Betel, D., Wilson, M., Gabow, A., Marks, D. S., and Sander, C. (2008). MicroRNA target predictions: the microRNA.org resource: targets and expression. Nucleic Acids Res. 36, D149–D153. doi: 10.1093/nar/gkm995

CrossRef Full Text | Google Scholar

Bolstad, B. M., Irizarry, R. A., Astrand, M., and Speed, T. P. (2003). A comparison of normalization methods for high density oligonucleotide array data based on variance and bias. Bioinformatics. 19, 185–193. doi: 10.1093/bioinformatics/19.2.185

PubMed Abstract | CrossRef Full Text | Google Scholar

Califano, A., Butte, A. J., Friend, S., Ideker, T., and Schadt, E. (2012). Leveraging models of cell regulation and GWAS data in integrative network-based association studies. Nat. Genet. 44, 841–847. doi: 10.1038/ng.2355

PubMed Abstract | CrossRef Full Text | Google Scholar

Chen, E. S., Hripcsak, G., Xu, H., Markatou, M., and Friedman, C. (2008). Automated acquisition of disease drug knowledge from biomedical and clinical documents: an initial study. J. Am. Med. Inform. Assoc. 15, 87–98. doi: 10.1197/jamia.M2401

PubMed Abstract | CrossRef Full Text | Google Scholar

Chen, J. Y., Mamidipalli, S., and Huan, T. (2009). HAPPI: an Online Database of Comprehensive Human Annotated and Predicted Protein Interactions. BMC Genomics 10(Suppl. 1):S16. doi: 10.1186/1471-2164-10-S1-S16

PubMed Abstract | CrossRef Full Text | Google Scholar

Chow, S. Z., Speck, M., Yoganathan, P., Nackiewicz, D., Hansen, A. M., Ladefoged, M., et al. (2014). Glycoprotein 130 receptor signaling mediates α-cell dysfunction in a rodent model of type 2 diabetes. Diabetes 63, 2984–2995. doi: 10.2337/db13-1121

PubMed Abstract | CrossRef Full Text | Google Scholar

Clematide, S., and Rinaldi, F. (2012). Ranking relations between diseases, drugs and genes for a curation task. J. Biomed. Semantics 3(Suppl. 3):S5. doi: 10.1186/2041-1480-3-S3-S5

PubMed Abstract | CrossRef Full Text | Google Scholar

Cline, M. S., Smoot, M., Cerami, E., Kuchinsky, A., Landys, N., Workman, C., et al. (2007). Integration of biological networks and gene expression data using Cytoscape. Nat. Protoc. 2, 2366–2382. doi: 10.1038/nprot.2007.324

PubMed Abstract | CrossRef Full Text | Google Scholar

Davidson, E. P., Coppey, L. J., Holmes, A., and Yorek, M. A. (2012). Effect of inhibition of angiotensin converting enzyme and/or neutral endopeptidase on vascular and neural complications in high fat fed/low dose streptozotocin-diabetic rats. Eur. J. Pharmacol. 677, 180–187. doi: 10.1016/j.ejphar.2011.12.003

PubMed Abstract | CrossRef Full Text | Google Scholar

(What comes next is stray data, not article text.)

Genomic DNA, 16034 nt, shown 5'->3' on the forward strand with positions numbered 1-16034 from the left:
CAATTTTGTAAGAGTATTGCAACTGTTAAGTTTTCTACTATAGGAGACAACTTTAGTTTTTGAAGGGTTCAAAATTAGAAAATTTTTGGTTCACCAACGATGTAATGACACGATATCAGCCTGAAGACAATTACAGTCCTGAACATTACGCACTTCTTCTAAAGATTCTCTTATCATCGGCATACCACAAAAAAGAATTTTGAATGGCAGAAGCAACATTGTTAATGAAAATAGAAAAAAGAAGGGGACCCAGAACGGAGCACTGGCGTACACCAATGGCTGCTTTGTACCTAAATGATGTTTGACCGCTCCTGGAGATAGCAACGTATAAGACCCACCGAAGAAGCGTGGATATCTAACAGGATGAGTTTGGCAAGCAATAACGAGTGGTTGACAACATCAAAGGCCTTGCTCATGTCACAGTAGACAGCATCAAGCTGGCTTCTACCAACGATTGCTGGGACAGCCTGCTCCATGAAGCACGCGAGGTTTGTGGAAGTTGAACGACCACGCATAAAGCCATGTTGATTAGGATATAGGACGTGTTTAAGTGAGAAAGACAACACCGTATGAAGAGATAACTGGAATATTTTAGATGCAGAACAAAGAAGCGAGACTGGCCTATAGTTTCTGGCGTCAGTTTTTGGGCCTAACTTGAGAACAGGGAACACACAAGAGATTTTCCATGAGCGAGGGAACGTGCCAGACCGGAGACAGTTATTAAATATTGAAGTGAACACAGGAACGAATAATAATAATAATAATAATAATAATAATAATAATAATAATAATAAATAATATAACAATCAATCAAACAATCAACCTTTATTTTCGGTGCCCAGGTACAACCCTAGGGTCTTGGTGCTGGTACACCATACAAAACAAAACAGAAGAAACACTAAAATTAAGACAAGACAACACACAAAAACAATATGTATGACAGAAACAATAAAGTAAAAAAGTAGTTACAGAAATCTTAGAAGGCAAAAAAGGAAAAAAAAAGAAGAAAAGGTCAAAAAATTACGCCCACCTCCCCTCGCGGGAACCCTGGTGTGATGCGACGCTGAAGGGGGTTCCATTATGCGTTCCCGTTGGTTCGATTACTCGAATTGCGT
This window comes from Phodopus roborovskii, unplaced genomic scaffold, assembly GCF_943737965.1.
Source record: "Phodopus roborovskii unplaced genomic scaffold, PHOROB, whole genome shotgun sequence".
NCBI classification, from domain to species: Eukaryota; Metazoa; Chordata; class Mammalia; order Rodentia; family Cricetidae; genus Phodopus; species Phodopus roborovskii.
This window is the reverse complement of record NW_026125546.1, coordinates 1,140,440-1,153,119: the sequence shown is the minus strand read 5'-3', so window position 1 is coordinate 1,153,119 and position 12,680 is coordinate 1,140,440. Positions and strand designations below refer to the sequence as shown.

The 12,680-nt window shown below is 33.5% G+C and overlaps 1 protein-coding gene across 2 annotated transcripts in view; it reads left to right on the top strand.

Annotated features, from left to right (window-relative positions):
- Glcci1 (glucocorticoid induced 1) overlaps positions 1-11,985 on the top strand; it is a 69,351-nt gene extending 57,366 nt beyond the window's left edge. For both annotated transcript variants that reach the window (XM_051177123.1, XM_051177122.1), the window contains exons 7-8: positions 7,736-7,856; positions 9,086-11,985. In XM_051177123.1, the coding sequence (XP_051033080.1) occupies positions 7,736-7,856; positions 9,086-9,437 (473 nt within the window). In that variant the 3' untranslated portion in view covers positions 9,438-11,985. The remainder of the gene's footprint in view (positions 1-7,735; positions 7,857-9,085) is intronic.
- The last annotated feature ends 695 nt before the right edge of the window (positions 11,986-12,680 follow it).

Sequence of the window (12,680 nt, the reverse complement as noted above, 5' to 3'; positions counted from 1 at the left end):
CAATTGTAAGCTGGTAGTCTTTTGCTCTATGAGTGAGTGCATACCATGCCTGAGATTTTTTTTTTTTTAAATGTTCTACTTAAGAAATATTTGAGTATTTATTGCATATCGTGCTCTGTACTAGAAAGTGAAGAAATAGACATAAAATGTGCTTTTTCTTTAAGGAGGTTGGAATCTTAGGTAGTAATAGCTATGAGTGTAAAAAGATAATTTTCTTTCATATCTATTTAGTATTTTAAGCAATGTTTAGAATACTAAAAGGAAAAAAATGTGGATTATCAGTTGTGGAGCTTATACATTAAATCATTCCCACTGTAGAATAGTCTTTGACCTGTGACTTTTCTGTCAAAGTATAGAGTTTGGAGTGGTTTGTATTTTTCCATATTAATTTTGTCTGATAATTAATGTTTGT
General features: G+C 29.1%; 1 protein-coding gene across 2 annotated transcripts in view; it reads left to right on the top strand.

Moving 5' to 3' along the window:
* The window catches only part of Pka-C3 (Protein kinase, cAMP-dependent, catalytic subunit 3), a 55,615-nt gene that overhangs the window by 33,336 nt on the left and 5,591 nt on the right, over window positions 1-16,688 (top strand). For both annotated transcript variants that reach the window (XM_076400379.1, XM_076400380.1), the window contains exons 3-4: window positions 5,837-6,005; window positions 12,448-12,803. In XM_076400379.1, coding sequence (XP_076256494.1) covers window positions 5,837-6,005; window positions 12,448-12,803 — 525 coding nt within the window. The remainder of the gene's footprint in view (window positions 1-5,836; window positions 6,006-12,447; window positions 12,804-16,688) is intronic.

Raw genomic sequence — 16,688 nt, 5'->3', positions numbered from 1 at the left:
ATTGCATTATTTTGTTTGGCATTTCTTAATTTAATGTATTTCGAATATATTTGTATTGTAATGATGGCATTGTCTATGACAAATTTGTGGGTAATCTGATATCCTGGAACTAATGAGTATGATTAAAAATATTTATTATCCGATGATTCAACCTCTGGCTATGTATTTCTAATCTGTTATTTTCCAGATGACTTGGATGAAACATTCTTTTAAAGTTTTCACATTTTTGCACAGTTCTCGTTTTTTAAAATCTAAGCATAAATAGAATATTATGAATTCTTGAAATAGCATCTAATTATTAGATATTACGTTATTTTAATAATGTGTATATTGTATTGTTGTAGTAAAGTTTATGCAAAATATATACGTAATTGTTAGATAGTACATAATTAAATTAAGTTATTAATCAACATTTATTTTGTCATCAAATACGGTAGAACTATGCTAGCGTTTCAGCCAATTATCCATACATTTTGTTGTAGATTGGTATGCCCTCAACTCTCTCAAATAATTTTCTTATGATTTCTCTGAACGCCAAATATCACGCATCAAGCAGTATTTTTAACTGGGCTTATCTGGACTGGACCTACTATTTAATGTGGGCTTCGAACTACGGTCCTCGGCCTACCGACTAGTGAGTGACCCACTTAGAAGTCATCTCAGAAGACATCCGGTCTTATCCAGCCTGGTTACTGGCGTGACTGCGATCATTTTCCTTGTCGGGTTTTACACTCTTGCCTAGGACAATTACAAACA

Davis, A. P., Wiegers, T. C., Rosenstein, M. C., and Mattingly, C. J. (2011). MEDIC: a practical disease vocabulary used at the Comparative Toxicogenomics Database. Database (Oxford) 2012:bar065. doi: 10.1093/database/bar065

PubMed Abstract | CrossRef Full Text | Google Scholar

Eisen, M. B., Spellman, P. T., Brown, P. O., and Botstein, D. (1998). Cluster analysis and display of genome-wide expression patterns. Proc. Natl. Acad. Sci. U.S.A. 95, 14863–14868. doi: 10.1073/pnas.95.25.14863

PubMed Abstract | CrossRef Full Text | Google Scholar

Florez, J. C. (2008). Newly identified loci highlight beta cell dysfunction as a key cause of type 2 diabetes: where are the insulin resistance genes? Diabetologia 51, 1100–1110. doi: 10.1007/s00125-008-1025-9

PubMed Abstract | CrossRef Full Text | Google Scholar

Fujita, A., Sato, J. R., de Oliveira, R. L., Ferreira, C. E., and Sogayar, M. C. (2006). Evaluating different methods of microarray data normalization. BMC Bioinformatics 7:469. doi: 10.1186/1471-2105-7-469

PubMed Abstract | CrossRef Full Text | Google Scholar

Gallagher, I. J., Scheele, C., Keller, P., Nielsen, A. R., Remenyi, J., Fischer, C. P., et al. (2010). Integration of microRNA changes in vivo identifies novelmolecular molecular features of muscle insulin resistance in type 2 diabetes. Genome Med. 2:9. doi: 10.1186/gm130

PubMed Abstract | CrossRef Full Text | Google Scholar

Huang, D. W., Sherman, B. T., and Lempicki, R. A. (2009). Systematic and integrative analysis of large gene lists using DAVID bioinformatics resources. Nat. Protoc. 4, 44–57. doi: 10.1038/nprot.2008.211

PubMed Abstract | CrossRef Full Text | Google Scholar

Jain, P., Vig, S., Datta, M., Jindel, D., Mathur, A. K., Mathur, S. K., et al. (2013). Systems biology approach reveals genome to phenome correlation in type 2 diabetes. PLoS ONE 8:e53522. doi: 10.1371/journal.pone.0053522

PubMed Abstract | CrossRef Full Text | Google Scholar

Jewell, J. L., Oh, E., and Thurmond, D. C. (2010). Exocytosis mechanisms underlying insulin release and glucose uptake: conserved roles for Munc18c and syntaxin 4. Am. J. Physiol. Regul. Integr. Comp. Physiol. 298, R517–R513. doi: 10.1152/ajpregu.00597.2009

PubMed Abstract | CrossRef Full Text | Google Scholar

Jin, Y., and Da, W. (2013). Screening of key genes in gastric cancer with DNA microarray analysis. Eur. J. Med. Res. 18:37. doi: 10.1186/2047-783X-18-37

PubMed Abstract | CrossRef Full Text | Google Scholar

Jowett, J. B., Curran, J. E., Johnson, M. P., Carless, M. A., Göring, H. H., Dyer, T. D., et al. (2010). Genetic variation at the FTO locus influences RBL2 gene expression. Diabetes 59, 726–732. doi: 10.2337/db09-1277

PubMed Abstract | CrossRef Full Text | Google Scholar

Kolb, H., and Eizirik, D. L. (2011). Resistance to type 2 diabetes mellitus: a matter of hormesis?. Nat. Rev. Endocrinol. 8, 183–192. doi: 10.1038/nrendo.2011.158